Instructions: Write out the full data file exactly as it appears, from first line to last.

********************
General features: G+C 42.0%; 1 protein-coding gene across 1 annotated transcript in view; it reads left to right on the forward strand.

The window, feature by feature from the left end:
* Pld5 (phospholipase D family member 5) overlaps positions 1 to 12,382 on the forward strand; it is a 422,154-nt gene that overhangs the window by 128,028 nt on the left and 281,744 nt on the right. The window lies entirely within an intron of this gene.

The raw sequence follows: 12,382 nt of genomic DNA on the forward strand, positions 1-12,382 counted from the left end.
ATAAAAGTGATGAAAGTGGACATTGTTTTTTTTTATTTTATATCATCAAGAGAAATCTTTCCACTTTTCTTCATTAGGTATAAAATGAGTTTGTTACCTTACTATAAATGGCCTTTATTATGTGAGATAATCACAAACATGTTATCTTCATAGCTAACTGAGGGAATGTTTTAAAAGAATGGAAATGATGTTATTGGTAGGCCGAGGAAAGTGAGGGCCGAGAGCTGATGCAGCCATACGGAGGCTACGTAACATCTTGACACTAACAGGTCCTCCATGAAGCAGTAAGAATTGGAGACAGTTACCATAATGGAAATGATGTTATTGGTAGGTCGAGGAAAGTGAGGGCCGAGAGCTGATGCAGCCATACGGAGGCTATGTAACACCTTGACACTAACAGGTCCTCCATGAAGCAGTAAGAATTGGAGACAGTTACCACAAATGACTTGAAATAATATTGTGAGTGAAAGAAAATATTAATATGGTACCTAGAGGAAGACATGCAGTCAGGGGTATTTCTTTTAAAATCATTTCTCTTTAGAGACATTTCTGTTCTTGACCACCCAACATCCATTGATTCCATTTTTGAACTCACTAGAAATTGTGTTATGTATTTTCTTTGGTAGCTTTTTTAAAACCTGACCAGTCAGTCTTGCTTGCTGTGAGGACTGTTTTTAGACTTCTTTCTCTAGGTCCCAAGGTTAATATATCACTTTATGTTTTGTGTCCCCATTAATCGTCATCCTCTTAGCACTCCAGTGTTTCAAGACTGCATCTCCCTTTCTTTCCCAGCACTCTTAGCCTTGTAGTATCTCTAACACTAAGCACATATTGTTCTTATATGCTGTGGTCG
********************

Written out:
General features: G+C 42.0%; 1 protein-coding gene across 1 annotated transcript in view; it reads left to right on the forward strand.

The window, feature by feature from the left end:
* Pld5 (phospholipase D family member 5) overlaps positions 1 to 12,382 on the forward strand; it is a 422,154-nt gene that overhangs the window by 128,028 nt on the left and 281,744 nt on the right. The window lies entirely within an intron of this gene.

The raw sequence follows: 12,382 nt of genomic DNA on the forward strand, positions 1-12,382 counted from the left end.
ATAAAAGTGATGAAAGTGGACATTGTTTTTTTTTATTTTATATCATCAAGAGAAATCTTTCCACTTTTCTTCATTAGGTATAAAATGAGTTTGTTACCTTACTATAAATGGCCTTTATTATGTGAGATAATCACAAACATGTTATCTTCATAGCTAACTGAGGGAATGTTTTAAAAGAATGGAAATGATGTTATTGGTAGGCCGAGGAAAGTGAGGGCCGAGAGCTGATGCAGCCATACGGAGGCTACGTAACATCTTGACACTAACAGGTCCTCCATGAAGCAGTAAGAATTGGAGACAGTTACCATAATGGAAATGATGTTATTGGTAGGTCGAGGAAAGTGAGGGCCGAGAGCTGATGCAGCCATACGGAGGCTATGTAACACCTTGACACTAACAGGTCCTCCATGAAGCAGTAAGAATTGGAGACAGTTACCACAAATGACTTGAAATAATATTGTGAGTGAAAGAAAATATTAATATGGTACCTAGAGGAAGACATGCAGTCAGGGGTATTTCTTTTAAAATCATTTCTCTTTAGAGACATTTCTGTTCTTGACCACCCAACATCCATTGATTCCATTTTTGAACTCACTAGAAATTGTGTTATGTATTTTCTTTGGTAGCTTTTTTAAAACCTGACCAGTCAGTCTTGCTTGCTGTGAGGACTGTTTTTAGACTTCTTTCTCTAGGTCCCAAGGTTAATATATCACTTTATGTTTTGTGTCCCCATTAATCGTCATCCTCTTAGCACTCCAGTGTTTCAAGACTGCATCTCCCTTTCTTTCCCAGCACTCTTAGCCTTGTAGTATCTCTAACACTAAGCACATATTGTTCTTATATGCTGTGGTCG